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Negative Movie Reviews

Updated on March 18, 2017
Chess anyone? Queen of Katwe director Mira Nair (in the middle).  Movie is about chess and family.
Chess anyone? Queen of Katwe director Mira Nair (in the middle). Movie is about chess and family. | Source

A film review can never be objective if it is based on other things and not the film itself. Some reviewers do a good job and justify their opinions.

Other critics use irrelevant measurements. Unfortunately the brick and mortar of most film reviews is the following:

  • The press kit

  • Comparison

  • Actors’ lifestyle

  • Previous work

  • Personal bias

The internet has made it possible for producers to spread the word about films very early, way ahead their cinema release. Some can be very irritating but even that irritation keeps the film in the attention of audiences.

Despite that, producers still send out electronic and hard copy press kits with the names of cast and crew, some photos and what the film is all about. It is natural for them to say nice things about their investment. A film review refuting everything in the press kit, before actually seeing the film is not a review.

It is also a bad review if it ignores names of the cast because it is a foreign film. The name Tabu in Ang Lee’s film Pi might not mean anything to an American film reviewer. Guess what? It means a lot in India, where Tabu has acted in countless films including Kohram, where she is a corrupt but beautiful police officer.

Blogs, Facebook, Twitter and the whole online scene has made everyone a film reviewer, but reviewers for television, radio and newspapers are still very effective. They have been in the business longer and have followers who check their opinion before going to the movies.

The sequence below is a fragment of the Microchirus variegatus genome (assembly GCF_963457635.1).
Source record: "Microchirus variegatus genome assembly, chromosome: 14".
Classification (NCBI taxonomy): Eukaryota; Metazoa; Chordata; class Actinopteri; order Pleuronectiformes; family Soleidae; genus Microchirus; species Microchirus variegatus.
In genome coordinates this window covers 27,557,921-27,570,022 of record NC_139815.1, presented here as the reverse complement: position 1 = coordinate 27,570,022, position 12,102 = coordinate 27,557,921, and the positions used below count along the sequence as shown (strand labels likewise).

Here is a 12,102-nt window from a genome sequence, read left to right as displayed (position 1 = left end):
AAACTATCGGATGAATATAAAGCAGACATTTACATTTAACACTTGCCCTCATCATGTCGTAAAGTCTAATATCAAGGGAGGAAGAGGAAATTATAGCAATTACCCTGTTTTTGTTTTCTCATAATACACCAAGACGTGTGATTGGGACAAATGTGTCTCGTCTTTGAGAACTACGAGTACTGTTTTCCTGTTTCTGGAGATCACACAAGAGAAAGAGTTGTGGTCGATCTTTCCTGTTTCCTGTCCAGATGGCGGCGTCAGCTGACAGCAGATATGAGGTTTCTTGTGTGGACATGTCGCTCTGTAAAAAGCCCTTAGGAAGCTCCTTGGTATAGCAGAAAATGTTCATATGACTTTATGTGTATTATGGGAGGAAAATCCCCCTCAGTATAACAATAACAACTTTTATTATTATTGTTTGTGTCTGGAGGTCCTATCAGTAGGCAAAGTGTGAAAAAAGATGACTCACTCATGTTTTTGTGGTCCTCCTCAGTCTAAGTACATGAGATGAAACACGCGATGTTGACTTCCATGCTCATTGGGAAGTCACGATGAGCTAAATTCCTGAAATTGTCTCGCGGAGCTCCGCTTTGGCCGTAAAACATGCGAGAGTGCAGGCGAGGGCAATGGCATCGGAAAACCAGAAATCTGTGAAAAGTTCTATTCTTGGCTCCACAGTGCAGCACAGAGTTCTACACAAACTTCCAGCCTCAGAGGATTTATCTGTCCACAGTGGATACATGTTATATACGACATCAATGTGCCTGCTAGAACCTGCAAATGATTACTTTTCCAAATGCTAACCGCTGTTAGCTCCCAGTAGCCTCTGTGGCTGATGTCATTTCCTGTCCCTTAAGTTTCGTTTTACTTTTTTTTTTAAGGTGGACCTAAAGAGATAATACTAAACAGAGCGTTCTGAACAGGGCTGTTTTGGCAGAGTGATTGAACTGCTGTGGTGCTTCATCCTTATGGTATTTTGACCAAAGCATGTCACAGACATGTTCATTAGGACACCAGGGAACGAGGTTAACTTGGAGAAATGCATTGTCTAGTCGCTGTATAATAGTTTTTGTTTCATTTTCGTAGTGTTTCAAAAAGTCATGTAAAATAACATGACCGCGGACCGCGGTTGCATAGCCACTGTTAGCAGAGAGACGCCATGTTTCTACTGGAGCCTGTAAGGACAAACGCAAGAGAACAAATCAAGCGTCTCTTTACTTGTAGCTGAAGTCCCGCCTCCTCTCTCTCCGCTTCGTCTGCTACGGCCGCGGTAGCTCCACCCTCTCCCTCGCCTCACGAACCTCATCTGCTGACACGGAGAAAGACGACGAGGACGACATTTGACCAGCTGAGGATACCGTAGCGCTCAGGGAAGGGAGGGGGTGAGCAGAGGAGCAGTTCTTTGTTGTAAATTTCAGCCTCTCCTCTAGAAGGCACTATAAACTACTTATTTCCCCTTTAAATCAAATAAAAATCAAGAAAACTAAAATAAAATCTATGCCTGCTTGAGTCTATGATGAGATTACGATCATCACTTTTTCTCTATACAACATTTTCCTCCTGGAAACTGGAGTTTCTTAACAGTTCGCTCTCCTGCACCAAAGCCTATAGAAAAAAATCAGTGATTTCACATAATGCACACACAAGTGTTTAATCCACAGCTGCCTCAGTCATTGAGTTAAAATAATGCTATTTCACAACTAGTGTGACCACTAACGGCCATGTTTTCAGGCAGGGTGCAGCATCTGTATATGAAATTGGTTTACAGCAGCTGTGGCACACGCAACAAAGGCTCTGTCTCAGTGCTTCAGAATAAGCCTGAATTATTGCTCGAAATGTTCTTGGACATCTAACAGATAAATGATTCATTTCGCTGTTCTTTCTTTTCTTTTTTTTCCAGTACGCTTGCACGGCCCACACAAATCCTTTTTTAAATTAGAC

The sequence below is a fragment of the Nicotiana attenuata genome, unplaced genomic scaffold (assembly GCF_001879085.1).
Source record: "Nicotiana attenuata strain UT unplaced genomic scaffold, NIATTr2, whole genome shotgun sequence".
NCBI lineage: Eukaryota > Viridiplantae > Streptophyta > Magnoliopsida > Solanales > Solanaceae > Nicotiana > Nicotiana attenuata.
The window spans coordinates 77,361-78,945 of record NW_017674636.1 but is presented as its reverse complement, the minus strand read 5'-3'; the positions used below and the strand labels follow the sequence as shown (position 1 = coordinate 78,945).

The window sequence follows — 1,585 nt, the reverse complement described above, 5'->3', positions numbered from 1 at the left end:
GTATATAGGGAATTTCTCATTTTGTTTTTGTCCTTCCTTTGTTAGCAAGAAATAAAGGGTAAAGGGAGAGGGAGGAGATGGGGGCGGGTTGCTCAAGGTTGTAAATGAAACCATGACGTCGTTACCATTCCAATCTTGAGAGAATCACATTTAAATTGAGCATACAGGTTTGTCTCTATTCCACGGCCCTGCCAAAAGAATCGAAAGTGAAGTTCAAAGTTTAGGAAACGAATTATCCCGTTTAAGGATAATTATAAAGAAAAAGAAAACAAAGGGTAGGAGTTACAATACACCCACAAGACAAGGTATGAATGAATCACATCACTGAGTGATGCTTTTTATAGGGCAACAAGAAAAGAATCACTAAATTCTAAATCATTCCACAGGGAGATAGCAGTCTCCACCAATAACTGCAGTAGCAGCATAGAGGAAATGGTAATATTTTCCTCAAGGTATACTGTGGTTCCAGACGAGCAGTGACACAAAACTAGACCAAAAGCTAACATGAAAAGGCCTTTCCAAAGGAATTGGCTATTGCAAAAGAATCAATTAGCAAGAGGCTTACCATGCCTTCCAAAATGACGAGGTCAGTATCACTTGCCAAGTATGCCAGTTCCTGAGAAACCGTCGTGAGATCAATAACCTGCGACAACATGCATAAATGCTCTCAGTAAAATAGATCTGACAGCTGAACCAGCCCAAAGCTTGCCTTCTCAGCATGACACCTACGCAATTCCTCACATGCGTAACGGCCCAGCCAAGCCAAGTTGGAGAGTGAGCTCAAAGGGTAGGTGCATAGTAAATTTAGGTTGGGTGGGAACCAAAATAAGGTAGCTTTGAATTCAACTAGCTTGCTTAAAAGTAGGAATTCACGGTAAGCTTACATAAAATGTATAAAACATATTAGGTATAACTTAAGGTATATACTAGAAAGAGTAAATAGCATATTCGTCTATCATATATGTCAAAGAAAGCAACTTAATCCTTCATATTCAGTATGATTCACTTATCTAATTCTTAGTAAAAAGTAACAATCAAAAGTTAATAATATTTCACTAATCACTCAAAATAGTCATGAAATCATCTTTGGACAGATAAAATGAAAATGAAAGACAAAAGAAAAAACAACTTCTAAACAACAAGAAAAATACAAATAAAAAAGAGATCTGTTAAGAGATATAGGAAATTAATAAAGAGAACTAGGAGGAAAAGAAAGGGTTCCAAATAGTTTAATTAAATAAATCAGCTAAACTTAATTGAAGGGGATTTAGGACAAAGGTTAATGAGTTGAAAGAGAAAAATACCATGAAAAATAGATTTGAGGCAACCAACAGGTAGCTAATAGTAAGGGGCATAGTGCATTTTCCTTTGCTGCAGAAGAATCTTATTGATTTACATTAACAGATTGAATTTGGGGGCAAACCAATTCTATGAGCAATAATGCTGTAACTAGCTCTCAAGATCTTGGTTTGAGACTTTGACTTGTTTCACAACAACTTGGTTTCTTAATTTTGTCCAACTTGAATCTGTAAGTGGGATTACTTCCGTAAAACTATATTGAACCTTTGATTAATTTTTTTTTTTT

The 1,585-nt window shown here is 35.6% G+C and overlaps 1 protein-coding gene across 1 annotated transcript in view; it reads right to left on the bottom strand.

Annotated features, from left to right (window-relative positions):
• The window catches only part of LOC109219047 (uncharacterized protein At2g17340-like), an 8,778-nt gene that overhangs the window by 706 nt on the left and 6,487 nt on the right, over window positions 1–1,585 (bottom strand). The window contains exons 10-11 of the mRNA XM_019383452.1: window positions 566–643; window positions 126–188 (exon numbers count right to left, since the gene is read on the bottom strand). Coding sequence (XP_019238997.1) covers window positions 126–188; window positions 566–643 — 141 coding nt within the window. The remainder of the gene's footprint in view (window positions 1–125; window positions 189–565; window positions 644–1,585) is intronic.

Established film reviewers hang out together. They go to the same film premiers in fact they have been doing it for years. Producers fear them because they can make or break a film. It is therefore possible for them to all end up with the same negative opinion about a film.

Films are business for producers and they lose a lot of money if an individual in a position of power says bad things about their products. Film reviewers in traditional media relish in this power.

Most producers just shrug when film reviews give them a hard time. One restaurant did not take it lying down. Yes, it is not a film but the problem is the same. This is what the BBC reported:

Ms Doudet was sued by the owner of Il Giardino restaurant in the Aquitaine region of southwestern France after she wrote a blogpost entitled "the place to avoid in Cap-Ferret: Il Giardino".


Mani Ratnam was in the same dilemma with Raavan, his 2010 film starring Aishwarya Rai Bachchan and Abhishek Bachchan. The reviews were fierce. They were identical.

They did not say what exactly was wrong with the film. They said it was going to be pulled out of cinemas and cinema owners did just that.

I appreciated one reviewer who at least said he did not like the way Beera, Abhishek Bachchan’s character kept on screaming. The reviewer missed the point. The screaming was in context. Beera represents a people that is persecuted because they are black, they live off their land and enemies want that land.